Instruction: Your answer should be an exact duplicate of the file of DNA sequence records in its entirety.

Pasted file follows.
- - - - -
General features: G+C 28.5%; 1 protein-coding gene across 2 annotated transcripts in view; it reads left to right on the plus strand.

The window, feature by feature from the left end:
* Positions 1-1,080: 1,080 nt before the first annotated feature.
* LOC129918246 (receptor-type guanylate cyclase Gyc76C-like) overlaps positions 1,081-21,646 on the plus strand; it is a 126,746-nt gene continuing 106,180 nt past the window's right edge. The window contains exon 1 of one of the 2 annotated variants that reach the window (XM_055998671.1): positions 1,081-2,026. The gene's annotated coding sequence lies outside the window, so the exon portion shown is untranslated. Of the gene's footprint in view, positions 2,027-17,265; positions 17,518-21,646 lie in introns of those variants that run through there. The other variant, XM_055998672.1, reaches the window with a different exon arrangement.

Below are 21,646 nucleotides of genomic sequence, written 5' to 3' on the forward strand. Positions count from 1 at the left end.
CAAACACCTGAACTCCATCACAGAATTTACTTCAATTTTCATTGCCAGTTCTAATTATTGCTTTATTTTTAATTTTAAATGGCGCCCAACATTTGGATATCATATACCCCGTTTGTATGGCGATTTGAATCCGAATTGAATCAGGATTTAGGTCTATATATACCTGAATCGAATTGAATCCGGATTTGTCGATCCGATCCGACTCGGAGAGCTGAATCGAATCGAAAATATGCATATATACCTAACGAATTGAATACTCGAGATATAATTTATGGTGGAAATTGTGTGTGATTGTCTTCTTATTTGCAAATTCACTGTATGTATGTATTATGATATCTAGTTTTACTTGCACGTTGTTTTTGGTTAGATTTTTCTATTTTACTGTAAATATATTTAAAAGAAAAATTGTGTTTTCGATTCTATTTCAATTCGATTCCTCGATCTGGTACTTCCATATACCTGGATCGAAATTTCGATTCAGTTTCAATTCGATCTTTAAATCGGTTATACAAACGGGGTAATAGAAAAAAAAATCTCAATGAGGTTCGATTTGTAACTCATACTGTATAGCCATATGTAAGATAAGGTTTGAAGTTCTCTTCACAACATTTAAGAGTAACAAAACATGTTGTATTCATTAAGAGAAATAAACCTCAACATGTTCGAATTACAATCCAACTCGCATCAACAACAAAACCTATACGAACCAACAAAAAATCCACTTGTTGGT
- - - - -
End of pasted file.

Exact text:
General features: G+C 28.5%; 1 protein-coding gene across 2 annotated transcripts in view; it reads left to right on the plus strand.

The window, feature by feature from the left end:
* Positions 1-1,080: 1,080 nt before the first annotated feature.
* LOC129918246 (receptor-type guanylate cyclase Gyc76C-like) overlaps positions 1,081-21,646 on the plus strand; it is a 126,746-nt gene continuing 106,180 nt past the window's right edge. The window contains exon 1 of one of the 2 annotated variants that reach the window (XM_055998671.1): positions 1,081-2,026. The gene's annotated coding sequence lies outside the window, so the exon portion shown is untranslated. Of the gene's footprint in view, positions 2,027-17,265; positions 17,518-21,646 lie in introns of those variants that run through there. The other variant, XM_055998672.1, reaches the window with a different exon arrangement.

Below are 21,646 nucleotides of genomic sequence, written 5' to 3' on the forward strand. Positions count from 1 at the left end.
CAAACACCTGAACTCCATCACAGAATTTACTTCAATTTTCATTGCCAGTTCTAATTATTGCTTTATTTTTAATTTTAAATGGCGCCCAACATTTGGATATCATATACCCCGTTTGTATGGCGATTTGAATCCGAATTGAATCAGGATTTAGGTCTATATATACCTGAATCGAATTGAATCCGGATTTGTCGATCCGATCCGACTCGGAGAGCTGAATCGAATCGAAAATATGCATATATACCTAACGAATTGAATACTCGAGATATAATTTATGGTGGAAATTGTGTGTGATTGTCTTCTTATTTGCAAATTCACTGTATGTATGTATTATGATATCTAGTTTTACTTGCACGTTGTTTTTGGTTAGATTTTTCTATTTTACTGTAAATATATTTAAAAGAAAAATTGTGTTTTCGATTCTATTTCAATTCGATTCCTCGATCTGGTACTTCCATATACCTGGATCGAAATTTCGATTCAGTTTCAATTCGATCTTTAAATCGGTTATACAAACGGGGTAATAGAAAAAAAAATCTCAATGAGGTTCGATTTGTAACTCATACTGTATAGCCATATGTAAGATAAGGTTTGAAGTTCTCTTCACAACATTTAAGAGTAACAAAACATGTTGTATTCATTAAGAGAAATAAACCTCAACATGTTCGAATTACAATCCAACTCGCATCAACAACAAAACCTATACGAACCAACAAAAAATCCACTTGTTGGT